2004
Volume 5, Issue 4
  • ISSN: 2468-2187
  • E-ISSN: 2468-2195

Abstract

The fishing villages on the coast of Holland

Very little systematic research has been done in the early history of fishing villages on the Dutch coast. In 2001, the English historical-geographer Harold Fox designed a model for the origin of the fishing villages on the coast of Devon. In this model, he describes an original situation in which farmers in inland villages were also part-time fisherman and owned a boat and a boatshed on the beach. Population growth led to labour division and to the emergence of specialised fishing villages. The two most probable periods in which this development took place were the 12th to early 14th centuries and the 16th century.

The available data for the coast of the county of Holland point to the first of those periods. Place-names relate the fishing villages to the inland agrarian villages: Egmond aan Zee (‘Egmond at Sea’) exists beside Egmond-Binnen, Wijk aan Zee beside Beverwijk and Katwijk aan Zee beside Katwijk aan de Rijn etc. It is improbable that these fishing villages existed before the 12th century, but during the middle of the 14th century most seem well-established, so a foundation around the 13th century seems probable. Two fishing villages, Berkheide and Ter Heijde, that were founded late in the 14th century, remained small and Berkheide even disappeared.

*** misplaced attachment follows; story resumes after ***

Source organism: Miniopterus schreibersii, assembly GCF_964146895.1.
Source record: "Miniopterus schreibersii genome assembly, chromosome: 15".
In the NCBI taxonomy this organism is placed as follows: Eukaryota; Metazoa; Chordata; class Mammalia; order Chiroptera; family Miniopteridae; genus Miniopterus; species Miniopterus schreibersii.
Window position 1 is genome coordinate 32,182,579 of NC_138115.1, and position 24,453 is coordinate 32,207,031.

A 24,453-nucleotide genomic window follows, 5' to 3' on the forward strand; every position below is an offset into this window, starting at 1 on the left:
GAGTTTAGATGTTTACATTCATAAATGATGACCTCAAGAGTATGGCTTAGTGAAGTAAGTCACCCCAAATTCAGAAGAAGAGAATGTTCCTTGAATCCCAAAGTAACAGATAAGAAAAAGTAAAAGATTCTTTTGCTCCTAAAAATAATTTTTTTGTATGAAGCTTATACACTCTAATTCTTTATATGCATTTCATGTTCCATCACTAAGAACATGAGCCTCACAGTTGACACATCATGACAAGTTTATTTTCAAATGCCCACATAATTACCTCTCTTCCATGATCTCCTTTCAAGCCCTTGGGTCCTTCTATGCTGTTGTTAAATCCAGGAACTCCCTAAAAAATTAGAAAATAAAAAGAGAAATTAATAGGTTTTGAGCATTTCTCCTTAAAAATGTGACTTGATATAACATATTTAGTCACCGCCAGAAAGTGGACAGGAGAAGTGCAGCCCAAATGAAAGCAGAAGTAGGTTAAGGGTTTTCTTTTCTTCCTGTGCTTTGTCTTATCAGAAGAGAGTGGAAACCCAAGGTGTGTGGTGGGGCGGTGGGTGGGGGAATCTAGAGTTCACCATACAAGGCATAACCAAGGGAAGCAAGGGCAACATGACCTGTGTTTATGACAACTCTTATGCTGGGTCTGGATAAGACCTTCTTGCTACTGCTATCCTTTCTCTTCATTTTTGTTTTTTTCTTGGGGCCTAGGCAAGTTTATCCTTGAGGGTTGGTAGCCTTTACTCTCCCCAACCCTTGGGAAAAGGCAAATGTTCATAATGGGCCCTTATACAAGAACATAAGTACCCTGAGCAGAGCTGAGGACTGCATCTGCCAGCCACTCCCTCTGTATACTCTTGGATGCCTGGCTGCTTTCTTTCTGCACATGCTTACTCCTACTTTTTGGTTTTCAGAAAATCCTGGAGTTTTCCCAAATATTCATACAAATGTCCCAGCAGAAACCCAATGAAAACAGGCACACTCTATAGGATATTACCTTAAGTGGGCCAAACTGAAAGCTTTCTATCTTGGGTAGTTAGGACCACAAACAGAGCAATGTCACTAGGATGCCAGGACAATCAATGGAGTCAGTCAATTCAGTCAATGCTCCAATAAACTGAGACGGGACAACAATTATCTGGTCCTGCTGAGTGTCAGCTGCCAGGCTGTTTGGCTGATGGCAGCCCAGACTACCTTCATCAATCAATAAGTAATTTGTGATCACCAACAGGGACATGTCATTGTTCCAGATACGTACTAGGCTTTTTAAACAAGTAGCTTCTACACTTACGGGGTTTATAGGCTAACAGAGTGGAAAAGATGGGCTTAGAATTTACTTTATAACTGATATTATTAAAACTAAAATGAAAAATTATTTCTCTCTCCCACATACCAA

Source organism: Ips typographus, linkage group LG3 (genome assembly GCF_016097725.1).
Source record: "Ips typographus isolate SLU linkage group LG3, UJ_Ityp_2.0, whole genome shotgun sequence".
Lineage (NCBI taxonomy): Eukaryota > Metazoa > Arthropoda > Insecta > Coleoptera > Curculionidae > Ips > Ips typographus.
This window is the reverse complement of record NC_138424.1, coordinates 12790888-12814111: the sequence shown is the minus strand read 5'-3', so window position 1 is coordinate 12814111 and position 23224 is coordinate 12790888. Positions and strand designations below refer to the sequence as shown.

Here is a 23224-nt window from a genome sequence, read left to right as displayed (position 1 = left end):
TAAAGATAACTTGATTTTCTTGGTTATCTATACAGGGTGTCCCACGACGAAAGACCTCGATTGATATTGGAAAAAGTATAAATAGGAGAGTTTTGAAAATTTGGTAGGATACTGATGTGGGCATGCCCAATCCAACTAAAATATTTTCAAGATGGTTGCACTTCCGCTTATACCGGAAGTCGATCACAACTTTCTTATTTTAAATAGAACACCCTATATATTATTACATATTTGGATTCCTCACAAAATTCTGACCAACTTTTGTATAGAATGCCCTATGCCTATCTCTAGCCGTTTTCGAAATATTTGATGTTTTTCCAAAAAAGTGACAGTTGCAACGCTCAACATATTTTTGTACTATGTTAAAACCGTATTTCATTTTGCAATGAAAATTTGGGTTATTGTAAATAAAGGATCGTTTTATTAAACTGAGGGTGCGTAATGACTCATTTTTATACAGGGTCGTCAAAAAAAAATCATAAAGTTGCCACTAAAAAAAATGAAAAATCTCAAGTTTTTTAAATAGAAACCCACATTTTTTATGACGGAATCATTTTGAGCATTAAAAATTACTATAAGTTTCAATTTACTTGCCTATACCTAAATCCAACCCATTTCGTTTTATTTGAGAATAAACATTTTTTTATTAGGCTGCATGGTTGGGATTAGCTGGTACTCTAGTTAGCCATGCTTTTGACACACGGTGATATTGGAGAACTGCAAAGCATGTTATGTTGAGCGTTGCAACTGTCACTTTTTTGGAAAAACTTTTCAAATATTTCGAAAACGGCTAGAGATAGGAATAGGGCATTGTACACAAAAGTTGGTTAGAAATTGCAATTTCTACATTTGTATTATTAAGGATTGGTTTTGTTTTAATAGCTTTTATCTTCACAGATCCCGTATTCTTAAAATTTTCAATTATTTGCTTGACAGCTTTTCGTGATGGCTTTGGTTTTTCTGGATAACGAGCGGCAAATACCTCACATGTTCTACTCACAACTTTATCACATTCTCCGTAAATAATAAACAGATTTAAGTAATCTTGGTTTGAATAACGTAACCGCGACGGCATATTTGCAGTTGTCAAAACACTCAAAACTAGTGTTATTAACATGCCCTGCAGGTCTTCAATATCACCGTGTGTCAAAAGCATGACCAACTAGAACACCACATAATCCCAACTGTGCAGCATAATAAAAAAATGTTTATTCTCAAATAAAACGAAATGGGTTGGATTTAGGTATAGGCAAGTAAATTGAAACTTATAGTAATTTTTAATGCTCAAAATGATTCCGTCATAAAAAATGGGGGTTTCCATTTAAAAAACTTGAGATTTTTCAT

Although many of the medieval fishing villages have (partly) disappeared by coastal erosion, the village plans show remarkable similarities, with a main road from the beach to the inland markets and some parallel roads that join each other on the east side of the village. Only during the 19th century, these villages developed some agriculture (potato gardens in the dunes) and a new economic basis in tourism.

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